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With Common App, 'U' receives more applications

BY MICHELE NAROV
Daily Staff Reporter
Published January 23, 2011

This past fall marks the University’s first application cycle using the Common Application — a change that has resulted in more high school seniors applying to the University and more disappointments as acceptance letters arrive in the mail.

High school seniors applying to college say they were more encouraged to apply to the University of Michigan because of the University’s new use of the Common Application. Consequentially, according to University Provost Philip Hanlon, more applicants are being deferred because of a 20-percent rise in application numbers this cycle.

In an interview earlier this month, Hanlon said application numbers have increased significantly from out-of-state students. However, he said even though the University experienced an increase in applicants, it doesn’t necessarily mean more students will choose to enroll.

“(This year’s extra applicants) aren't, perhaps, as committed to (the University),” Hanlon said. “You always expect that when an application process gets harder, it's more committed people who apply.”

Hanlon said that last year the University overshot its target number of students by about 400 students, and this year the target number of students is 5,970. In last year’s admissions cycle, the University received 30,947 applicants. Of those applicants, 15,436 were offered spots at the University.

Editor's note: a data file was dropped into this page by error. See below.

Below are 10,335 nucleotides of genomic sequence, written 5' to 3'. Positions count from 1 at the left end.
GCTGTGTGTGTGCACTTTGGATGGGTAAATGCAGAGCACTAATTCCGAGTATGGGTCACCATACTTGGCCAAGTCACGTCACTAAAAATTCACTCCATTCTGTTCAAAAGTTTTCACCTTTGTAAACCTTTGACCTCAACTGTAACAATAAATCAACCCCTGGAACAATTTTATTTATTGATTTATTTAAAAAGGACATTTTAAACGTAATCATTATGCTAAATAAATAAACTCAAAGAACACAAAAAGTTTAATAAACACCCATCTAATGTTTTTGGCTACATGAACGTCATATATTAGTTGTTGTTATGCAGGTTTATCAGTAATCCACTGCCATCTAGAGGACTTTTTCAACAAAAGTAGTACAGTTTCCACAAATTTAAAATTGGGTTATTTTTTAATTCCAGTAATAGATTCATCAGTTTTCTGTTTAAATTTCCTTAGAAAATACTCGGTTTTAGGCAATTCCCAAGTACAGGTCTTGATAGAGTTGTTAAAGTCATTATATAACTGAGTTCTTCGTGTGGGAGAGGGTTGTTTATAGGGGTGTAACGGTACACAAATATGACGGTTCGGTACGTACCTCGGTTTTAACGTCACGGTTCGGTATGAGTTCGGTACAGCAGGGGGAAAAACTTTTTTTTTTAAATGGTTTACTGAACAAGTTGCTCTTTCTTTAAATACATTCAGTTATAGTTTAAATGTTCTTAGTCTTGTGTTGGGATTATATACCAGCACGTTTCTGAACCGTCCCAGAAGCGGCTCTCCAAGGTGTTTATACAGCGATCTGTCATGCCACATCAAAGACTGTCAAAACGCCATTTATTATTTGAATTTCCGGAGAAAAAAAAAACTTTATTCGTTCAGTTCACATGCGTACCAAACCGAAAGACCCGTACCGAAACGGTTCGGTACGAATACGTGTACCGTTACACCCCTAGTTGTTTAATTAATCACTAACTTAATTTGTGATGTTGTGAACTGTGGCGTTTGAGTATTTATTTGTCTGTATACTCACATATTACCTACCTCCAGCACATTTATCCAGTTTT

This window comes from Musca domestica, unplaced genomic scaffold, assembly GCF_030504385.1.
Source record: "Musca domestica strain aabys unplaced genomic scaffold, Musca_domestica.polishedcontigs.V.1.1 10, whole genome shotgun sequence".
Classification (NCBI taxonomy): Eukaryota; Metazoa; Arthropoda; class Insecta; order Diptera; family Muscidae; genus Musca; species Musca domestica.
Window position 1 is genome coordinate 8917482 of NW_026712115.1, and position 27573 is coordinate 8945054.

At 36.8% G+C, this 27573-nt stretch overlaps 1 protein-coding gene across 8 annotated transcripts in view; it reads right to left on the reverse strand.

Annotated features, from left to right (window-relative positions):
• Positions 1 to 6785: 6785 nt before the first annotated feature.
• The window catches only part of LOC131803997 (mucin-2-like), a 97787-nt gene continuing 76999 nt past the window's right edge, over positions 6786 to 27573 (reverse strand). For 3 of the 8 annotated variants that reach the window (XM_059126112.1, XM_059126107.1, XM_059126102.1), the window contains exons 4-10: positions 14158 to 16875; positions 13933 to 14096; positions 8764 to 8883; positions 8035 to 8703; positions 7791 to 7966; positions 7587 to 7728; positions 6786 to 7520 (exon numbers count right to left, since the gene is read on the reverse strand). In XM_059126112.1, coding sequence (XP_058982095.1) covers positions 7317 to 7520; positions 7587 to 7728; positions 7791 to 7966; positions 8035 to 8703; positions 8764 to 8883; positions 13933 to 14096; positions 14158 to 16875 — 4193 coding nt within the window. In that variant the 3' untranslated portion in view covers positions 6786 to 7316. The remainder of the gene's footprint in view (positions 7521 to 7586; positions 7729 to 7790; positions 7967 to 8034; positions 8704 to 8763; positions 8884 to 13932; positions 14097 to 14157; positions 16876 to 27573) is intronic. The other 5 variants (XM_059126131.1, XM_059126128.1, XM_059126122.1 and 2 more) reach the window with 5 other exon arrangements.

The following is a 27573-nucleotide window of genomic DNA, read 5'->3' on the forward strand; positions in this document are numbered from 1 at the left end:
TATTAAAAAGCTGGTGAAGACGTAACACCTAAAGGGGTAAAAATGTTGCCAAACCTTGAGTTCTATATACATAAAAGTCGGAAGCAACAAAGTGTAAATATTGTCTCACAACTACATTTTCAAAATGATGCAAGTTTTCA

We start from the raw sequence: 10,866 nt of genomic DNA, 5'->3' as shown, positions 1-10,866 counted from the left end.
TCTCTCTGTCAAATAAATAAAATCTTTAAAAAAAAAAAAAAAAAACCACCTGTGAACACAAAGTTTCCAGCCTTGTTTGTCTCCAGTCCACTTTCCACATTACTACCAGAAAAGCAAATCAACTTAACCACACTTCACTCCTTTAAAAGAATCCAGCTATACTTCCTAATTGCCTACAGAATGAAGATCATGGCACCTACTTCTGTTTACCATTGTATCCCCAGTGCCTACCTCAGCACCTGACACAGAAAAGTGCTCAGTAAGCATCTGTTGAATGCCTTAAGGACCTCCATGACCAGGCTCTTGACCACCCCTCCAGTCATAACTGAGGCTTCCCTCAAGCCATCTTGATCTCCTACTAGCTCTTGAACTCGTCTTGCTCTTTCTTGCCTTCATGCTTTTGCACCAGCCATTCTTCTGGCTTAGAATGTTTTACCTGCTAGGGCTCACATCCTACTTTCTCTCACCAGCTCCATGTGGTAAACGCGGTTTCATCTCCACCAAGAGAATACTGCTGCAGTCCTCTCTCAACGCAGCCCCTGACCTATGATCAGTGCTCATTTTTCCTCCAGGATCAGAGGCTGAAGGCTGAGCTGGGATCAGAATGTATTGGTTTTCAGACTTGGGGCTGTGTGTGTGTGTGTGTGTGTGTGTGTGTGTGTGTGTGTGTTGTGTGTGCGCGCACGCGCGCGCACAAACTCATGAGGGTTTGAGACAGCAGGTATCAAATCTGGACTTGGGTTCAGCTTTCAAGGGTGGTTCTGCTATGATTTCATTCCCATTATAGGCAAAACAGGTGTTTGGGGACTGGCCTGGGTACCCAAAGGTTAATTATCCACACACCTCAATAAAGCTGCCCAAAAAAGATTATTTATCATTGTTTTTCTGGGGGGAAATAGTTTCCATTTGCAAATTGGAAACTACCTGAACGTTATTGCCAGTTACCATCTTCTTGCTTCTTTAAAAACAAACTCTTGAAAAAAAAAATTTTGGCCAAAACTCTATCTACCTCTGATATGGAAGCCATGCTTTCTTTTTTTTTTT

The current freshman class size — the largest to date at 6,496 students — is higher than what University officials estimated last year.

University President Mary Sue Coleman told the Michigan Daily in September that the freshman class size increase was not intended, and should be avoided this year.

The University will be especially cautious this year, Hanlon said, and more deferrals are being issued this cycle. Though the admissions office uses a calculated system to gauge the number of students to accept, Hanlon said, it is essentially a guessing game.

“You've got this decision-making process made by 18-year-olds and that's pretty random already,” he said. “We do our best.”

Hanlon said University officials weren’t caught off guard by this year’s jump in application numbers.

"Everything is kind of on track,” Hanlon said. “We're not surprised by anything right now."

Erica Sanders, director of recruitment and operations at the University’s Office of Undergraduate Admissions, wrote in an e-mail interview that it’s too early to tell whether the switch to the Common Application is the reason for the rise in applications.

The University made the switch to the Common Application, Sanders wrote, because the University’s contract with the previous web application vendor was set to expire this year.

“The Common Application was a great fit for our needs,” she wrote. “Many of our common cross-application schools also use the Common Application.”